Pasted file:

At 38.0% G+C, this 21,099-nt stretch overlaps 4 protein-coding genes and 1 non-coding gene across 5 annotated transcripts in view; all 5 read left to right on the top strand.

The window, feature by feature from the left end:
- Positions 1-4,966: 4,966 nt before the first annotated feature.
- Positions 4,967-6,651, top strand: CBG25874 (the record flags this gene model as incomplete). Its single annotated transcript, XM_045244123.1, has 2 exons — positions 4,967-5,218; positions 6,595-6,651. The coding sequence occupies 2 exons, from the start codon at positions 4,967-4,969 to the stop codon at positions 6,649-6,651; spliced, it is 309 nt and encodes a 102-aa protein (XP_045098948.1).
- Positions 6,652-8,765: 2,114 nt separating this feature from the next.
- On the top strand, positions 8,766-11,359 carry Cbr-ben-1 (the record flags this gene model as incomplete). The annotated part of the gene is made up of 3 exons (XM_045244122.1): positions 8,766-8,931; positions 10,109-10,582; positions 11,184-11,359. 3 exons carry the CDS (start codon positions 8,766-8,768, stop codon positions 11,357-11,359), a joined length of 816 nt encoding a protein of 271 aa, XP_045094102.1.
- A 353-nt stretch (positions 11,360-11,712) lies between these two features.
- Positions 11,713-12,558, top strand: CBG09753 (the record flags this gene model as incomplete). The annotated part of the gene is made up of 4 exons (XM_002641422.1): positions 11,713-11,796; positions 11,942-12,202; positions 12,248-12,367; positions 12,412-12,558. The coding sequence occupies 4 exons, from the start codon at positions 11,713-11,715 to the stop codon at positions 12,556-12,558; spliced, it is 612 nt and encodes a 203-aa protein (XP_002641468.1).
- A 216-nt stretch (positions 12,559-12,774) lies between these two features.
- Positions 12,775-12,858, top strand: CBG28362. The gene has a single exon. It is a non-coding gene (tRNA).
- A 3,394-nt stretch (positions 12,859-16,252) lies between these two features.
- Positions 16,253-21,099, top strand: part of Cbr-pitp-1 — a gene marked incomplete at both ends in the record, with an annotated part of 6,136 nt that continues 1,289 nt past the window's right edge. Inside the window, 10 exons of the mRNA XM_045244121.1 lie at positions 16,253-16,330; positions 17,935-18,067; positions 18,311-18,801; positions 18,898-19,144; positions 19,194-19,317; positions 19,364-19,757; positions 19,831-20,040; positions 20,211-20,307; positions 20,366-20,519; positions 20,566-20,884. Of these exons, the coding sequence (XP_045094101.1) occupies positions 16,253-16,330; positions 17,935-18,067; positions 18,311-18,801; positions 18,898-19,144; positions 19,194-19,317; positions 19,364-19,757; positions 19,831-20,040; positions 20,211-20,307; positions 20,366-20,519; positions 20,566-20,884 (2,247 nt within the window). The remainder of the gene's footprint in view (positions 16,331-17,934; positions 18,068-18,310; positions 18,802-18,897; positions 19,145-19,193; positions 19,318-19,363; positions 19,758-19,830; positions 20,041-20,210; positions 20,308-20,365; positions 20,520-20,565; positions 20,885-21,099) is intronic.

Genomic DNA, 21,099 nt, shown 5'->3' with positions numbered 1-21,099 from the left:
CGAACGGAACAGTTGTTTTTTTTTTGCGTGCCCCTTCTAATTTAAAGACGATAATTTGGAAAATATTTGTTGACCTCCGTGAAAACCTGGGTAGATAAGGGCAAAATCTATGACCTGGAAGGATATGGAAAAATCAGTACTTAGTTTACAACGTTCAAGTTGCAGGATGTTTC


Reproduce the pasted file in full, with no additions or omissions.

At 38.0% G+C, this 21,099-nt stretch overlaps 4 protein-coding genes and 1 non-coding gene across 5 annotated transcripts in view; all 5 read left to right on the top strand.

The window, feature by feature from the left end:
- Positions 1-4,966: 4,966 nt before the first annotated feature.
- Positions 4,967-6,651, top strand: CBG25874 (the record flags this gene model as incomplete). Its single annotated transcript, XM_045244123.1, has 2 exons — positions 4,967-5,218; positions 6,595-6,651. The coding sequence occupies 2 exons, from the start codon at positions 4,967-4,969 to the stop codon at positions 6,649-6,651; spliced, it is 309 nt and encodes a 102-aa protein (XP_045098948.1).
- Positions 6,652-8,765: 2,114 nt separating this feature from the next.
- On the top strand, positions 8,766-11,359 carry Cbr-ben-1 (the record flags this gene model as incomplete). The annotated part of the gene is made up of 3 exons (XM_045244122.1): positions 8,766-8,931; positions 10,109-10,582; positions 11,184-11,359. 3 exons carry the CDS (start codon positions 8,766-8,768, stop codon positions 11,357-11,359), a joined length of 816 nt encoding a protein of 271 aa, XP_045094102.1.
- A 353-nt stretch (positions 11,360-11,712) lies between these two features.
- Positions 11,713-12,558, top strand: CBG09753 (the record flags this gene model as incomplete). The annotated part of the gene is made up of 4 exons (XM_002641422.1): positions 11,713-11,796; positions 11,942-12,202; positions 12,248-12,367; positions 12,412-12,558. The coding sequence occupies 4 exons, from the start codon at positions 11,713-11,715 to the stop codon at positions 12,556-12,558; spliced, it is 612 nt and encodes a 203-aa protein (XP_002641468.1).
- A 216-nt stretch (positions 12,559-12,774) lies between these two features.
- Positions 12,775-12,858, top strand: CBG28362. The gene has a single exon. It is a non-coding gene (tRNA).
- A 3,394-nt stretch (positions 12,859-16,252) lies between these two features.
- Positions 16,253-21,099, top strand: part of Cbr-pitp-1 — a gene marked incomplete at both ends in the record, with an annotated part of 6,136 nt that continues 1,289 nt past the window's right edge. Inside the window, 10 exons of the mRNA XM_045244121.1 lie at positions 16,253-16,330; positions 17,935-18,067; positions 18,311-18,801; positions 18,898-19,144; positions 19,194-19,317; positions 19,364-19,757; positions 19,831-20,040; positions 20,211-20,307; positions 20,366-20,519; positions 20,566-20,884. Of these exons, the coding sequence (XP_045094101.1) occupies positions 16,253-16,330; positions 17,935-18,067; positions 18,311-18,801; positions 18,898-19,144; positions 19,194-19,317; positions 19,364-19,757; positions 19,831-20,040; positions 20,211-20,307; positions 20,366-20,519; positions 20,566-20,884 (2,247 nt within the window). The remainder of the gene's footprint in view (positions 16,331-17,934; positions 18,068-18,310; positions 18,802-18,897; positions 19,145-19,193; positions 19,318-19,363; positions 19,758-19,830; positions 20,041-20,210; positions 20,308-20,365; positions 20,520-20,565; positions 20,885-21,099) is intronic.

Genomic DNA, 21,099 nt, shown 5'->3' with positions numbered 1-21,099 from the left:
CGAACGGAACAGTTGTTTTTTTTTTGCGTGCCCCTTCTAATTTAAAGACGATAATTTGGAAAATATTTGTTGACCTCCGTGAAAACCTGGGTAGATAAGGGCAAAATCTATGACCTGGAAGGATATGGAAAAATCAGTACTTAGTTTACAACGTTCAAGTTGCAGGATGTTTC